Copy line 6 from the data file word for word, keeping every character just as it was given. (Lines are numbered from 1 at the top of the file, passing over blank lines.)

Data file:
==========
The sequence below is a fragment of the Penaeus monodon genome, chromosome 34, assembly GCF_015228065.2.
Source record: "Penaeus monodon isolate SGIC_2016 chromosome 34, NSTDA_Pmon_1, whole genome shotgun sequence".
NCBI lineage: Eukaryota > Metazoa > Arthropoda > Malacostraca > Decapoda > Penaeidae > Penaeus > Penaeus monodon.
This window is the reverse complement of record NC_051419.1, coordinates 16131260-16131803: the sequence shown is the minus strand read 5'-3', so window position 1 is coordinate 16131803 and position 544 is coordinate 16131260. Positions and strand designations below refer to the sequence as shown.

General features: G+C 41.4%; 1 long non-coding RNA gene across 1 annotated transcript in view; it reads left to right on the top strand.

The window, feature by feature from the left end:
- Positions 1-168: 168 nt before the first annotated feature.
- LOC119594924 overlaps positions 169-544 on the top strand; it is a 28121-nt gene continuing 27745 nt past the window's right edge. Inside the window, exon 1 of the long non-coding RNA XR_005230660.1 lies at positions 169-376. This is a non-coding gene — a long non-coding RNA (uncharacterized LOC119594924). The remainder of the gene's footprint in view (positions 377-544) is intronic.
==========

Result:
The window, feature by feature from the left end: